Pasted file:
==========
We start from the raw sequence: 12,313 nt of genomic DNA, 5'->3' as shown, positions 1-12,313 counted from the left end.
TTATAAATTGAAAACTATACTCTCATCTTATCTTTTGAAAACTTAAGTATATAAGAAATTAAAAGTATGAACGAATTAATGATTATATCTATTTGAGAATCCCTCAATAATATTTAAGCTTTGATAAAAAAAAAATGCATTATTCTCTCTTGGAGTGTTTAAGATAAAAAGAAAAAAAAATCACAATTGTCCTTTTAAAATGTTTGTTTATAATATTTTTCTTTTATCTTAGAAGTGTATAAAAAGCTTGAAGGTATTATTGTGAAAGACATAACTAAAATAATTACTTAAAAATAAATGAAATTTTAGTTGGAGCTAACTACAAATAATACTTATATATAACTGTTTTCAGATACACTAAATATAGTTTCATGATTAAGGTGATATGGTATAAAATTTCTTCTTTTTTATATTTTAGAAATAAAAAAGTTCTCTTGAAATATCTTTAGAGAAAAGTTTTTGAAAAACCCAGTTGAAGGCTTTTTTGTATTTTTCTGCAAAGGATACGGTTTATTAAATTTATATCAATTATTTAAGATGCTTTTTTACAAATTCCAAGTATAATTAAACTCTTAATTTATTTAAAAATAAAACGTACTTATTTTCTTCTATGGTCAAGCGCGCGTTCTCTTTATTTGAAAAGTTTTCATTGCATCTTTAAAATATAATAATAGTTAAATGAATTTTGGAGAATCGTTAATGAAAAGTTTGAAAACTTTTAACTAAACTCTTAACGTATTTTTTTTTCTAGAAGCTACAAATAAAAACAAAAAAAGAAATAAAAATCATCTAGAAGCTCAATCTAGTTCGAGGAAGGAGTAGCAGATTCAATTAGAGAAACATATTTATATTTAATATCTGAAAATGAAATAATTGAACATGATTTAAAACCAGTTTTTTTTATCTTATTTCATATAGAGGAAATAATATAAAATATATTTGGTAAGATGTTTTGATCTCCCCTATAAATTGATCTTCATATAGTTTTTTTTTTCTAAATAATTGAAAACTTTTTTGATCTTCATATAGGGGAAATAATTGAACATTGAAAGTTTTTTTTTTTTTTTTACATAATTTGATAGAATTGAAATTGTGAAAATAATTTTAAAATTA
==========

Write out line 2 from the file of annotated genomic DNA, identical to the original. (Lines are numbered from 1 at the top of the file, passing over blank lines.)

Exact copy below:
TTATAAATTGAAAACTATACTCTCATCTTATCTTTTGAAAACTTAAGTATATAAGAAATTAAAAGTATGAACGAATTAATGATTATATCTATTTGAGAATCCCTCAATAATATTTAAGCTTTGATAAAAAAAAAATGCATTATTCTCTCTTGGAGTGTTTAAGATAAAAAGAAAAAAAAATCACAATTGTCCTTTTAAAATGTTTGTTTATAATATTTTTCTTTTATCTTAGAAGTGTATAAAAAGCTTGAAGGTATTATTGTGAAAGACATAACTAAAATAATTACTTAAAAATAAATGAAATTTTAGTTGGAGCTAACTACAAATAATACTTATATATAACTGTTTTCAGATACACTAAATATAGTTTCATGATTAAGGTGATATGGTATAAAATTTCTTCTTTTTTATATTTTAGAAATAAAAAAGTTCTCTTGAAATATCTTTAGAGAAAAGTTTTTGAAAAACCCAGTTGAAGGCTTTTTTGTATTTTTCTGCAAAGGATACGGTTTATTAAATTTATATCAATTATTTAAGATGCTTTTTTACAAATTCCAAGTATAATTAAACTCTTAATTTATTTAAAAATAAAACGTACTTATTTTCTTCTATGGTCAAGCGCGCGTTCTCTTTATTTGAAAAGTTTTCATTGCATCTTTAAAATATAATAATAGTTAAATGAATTTTGGAGAATCGTTAATGAAAAGTTTGAAAACTTTTAACTAAACTCTTAACGTATTTTTTTTTCTAGAAGCTACAAATAAAAACAAAAAAAGAAATAAAAATCATCTAGAAGCTCAATCTAGTTCGAGGAAGGAGTAGCAGATTCAATTAGAGAAACATATTTATATTTAATATCTGAAAATGAAATAATTGAACATGATTTAAAACCAGTTTTTTTTATCTTATTTCATATAGAGGAAATAATATAAAATATATTTGGTAAGATGTTTTGATCTCCCCTATAAATTGATCTTCATATAGTTTTTTTTTTCTAAATAATTGAAAACTTTTTTGATCTTCATATAGGGGAAATAATTGAACATTGAAAGTTTTTTTTTTTTTTTTACATAATTTGATAGAATTGAAATTGTGAAAATAATTTTAAAATTA